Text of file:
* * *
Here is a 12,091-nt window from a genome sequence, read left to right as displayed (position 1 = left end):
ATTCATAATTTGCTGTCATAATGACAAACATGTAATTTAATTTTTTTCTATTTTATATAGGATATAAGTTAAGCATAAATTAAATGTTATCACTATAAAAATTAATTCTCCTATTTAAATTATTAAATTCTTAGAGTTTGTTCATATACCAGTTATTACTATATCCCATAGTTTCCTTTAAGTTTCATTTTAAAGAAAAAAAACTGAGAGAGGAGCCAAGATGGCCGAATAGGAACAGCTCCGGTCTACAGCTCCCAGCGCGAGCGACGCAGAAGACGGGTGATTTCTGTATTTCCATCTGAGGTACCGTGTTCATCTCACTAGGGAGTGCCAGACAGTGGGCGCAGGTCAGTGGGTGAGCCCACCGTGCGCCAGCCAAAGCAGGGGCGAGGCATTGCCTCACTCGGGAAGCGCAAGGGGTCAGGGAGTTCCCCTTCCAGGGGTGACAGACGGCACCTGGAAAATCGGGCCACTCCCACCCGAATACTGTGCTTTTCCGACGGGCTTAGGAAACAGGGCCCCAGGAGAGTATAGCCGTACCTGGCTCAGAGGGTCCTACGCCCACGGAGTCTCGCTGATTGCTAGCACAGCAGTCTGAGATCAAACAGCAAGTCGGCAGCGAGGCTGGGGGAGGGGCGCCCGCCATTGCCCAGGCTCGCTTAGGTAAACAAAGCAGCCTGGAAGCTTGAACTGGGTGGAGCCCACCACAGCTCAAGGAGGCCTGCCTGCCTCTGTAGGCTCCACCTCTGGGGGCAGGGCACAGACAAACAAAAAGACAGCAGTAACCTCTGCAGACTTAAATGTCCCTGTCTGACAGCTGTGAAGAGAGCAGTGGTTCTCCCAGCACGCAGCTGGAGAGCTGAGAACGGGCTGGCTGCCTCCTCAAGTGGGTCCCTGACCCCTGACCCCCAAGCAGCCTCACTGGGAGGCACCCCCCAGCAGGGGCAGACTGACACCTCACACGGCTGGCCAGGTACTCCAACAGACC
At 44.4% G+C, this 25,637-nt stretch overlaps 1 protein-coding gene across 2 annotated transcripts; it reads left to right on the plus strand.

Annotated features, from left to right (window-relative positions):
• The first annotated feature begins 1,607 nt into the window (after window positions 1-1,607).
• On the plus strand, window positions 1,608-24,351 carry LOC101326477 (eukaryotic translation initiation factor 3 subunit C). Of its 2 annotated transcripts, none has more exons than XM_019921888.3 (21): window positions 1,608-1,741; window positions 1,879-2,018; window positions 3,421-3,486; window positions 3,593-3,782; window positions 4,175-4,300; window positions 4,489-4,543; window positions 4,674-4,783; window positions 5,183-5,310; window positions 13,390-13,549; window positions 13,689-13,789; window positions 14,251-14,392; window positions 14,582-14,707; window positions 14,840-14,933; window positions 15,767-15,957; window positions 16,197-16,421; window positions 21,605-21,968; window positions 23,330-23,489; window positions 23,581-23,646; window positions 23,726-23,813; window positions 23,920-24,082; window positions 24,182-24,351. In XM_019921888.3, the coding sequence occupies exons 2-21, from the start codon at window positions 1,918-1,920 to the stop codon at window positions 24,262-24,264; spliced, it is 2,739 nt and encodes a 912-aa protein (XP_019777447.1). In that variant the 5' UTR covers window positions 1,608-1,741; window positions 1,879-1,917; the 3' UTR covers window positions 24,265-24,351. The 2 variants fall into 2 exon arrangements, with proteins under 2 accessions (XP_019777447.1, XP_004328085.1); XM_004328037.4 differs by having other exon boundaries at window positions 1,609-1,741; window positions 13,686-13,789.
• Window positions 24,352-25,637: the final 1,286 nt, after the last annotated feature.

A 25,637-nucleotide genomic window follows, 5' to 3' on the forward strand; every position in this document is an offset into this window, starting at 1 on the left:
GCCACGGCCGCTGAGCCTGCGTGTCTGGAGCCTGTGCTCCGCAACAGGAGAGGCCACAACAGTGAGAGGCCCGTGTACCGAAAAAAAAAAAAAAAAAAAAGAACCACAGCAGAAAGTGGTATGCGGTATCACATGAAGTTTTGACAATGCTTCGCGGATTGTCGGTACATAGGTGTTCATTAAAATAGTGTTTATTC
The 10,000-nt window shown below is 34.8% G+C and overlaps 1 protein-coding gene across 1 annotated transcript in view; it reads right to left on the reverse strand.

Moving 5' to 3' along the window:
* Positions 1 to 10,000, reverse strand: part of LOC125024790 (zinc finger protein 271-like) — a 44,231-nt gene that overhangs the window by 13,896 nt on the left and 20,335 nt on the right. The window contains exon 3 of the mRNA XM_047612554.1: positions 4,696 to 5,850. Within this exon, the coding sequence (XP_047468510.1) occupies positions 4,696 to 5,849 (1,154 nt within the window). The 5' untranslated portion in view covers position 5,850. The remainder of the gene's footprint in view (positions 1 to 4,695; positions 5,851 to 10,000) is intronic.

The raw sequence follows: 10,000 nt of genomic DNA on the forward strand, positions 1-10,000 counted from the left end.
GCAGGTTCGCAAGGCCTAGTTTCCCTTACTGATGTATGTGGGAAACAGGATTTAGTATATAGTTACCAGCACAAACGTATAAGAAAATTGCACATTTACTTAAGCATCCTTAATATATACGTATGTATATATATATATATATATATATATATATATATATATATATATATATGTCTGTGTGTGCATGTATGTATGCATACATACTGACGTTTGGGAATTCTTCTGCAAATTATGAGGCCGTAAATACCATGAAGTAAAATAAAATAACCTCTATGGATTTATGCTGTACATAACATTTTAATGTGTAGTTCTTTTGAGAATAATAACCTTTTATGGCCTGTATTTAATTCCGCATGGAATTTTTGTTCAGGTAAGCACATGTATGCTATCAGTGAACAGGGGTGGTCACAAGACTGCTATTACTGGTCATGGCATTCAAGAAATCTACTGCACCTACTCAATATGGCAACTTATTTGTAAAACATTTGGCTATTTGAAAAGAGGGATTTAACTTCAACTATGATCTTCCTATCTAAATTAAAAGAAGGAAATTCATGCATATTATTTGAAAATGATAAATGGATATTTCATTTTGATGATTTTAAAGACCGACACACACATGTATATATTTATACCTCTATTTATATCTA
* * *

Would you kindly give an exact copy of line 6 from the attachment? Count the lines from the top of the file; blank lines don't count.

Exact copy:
• On the plus strand, window positions 1,608-24,351 carry LOC101326477 (eukaryotic translation initiation factor 3 subunit C). Of its 2 annotated transcripts, none has more exons than XM_019921888.3 (21): window positions 1,608-1,741; window positions 1,879-2,018; window positions 3,421-3,486; window positions 3,593-3,782; window positions 4,175-4,300; window positions 4,489-4,543; window positions 4,674-4,783; window positions 5,183-5,310; window positions 13,390-13,549; window positions 13,689-13,789; window positions 14,251-14,392; window positions 14,582-14,707; window positions 14,840-14,933; window positions 15,767-15,957; window positions 16,197-16,421; window positions 21,605-21,968; window positions 23,330-23,489; window positions 23,581-23,646; window positions 23,726-23,813; window positions 23,920-24,082; window positions 24,182-24,351. In XM_019921888.3, the coding sequence occupies exons 2-21, from the start codon at window positions 1,918-1,920 to the stop codon at window positions 24,262-24,264; spliced, it is 2,739 nt and encodes a 912-aa protein (XP_019777447.1). In that variant the 5' UTR covers window positions 1,608-1,741; window positions 1,879-1,917; the 3' UTR covers window positions 24,265-24,351. The 2 variants fall into 2 exon arrangements, with proteins under 2 accessions (XP_019777447.1, XP_004328085.1); XM_004328037.4 differs by having other exon boundaries at window positions 1,609-1,741; window positions 13,686-13,789.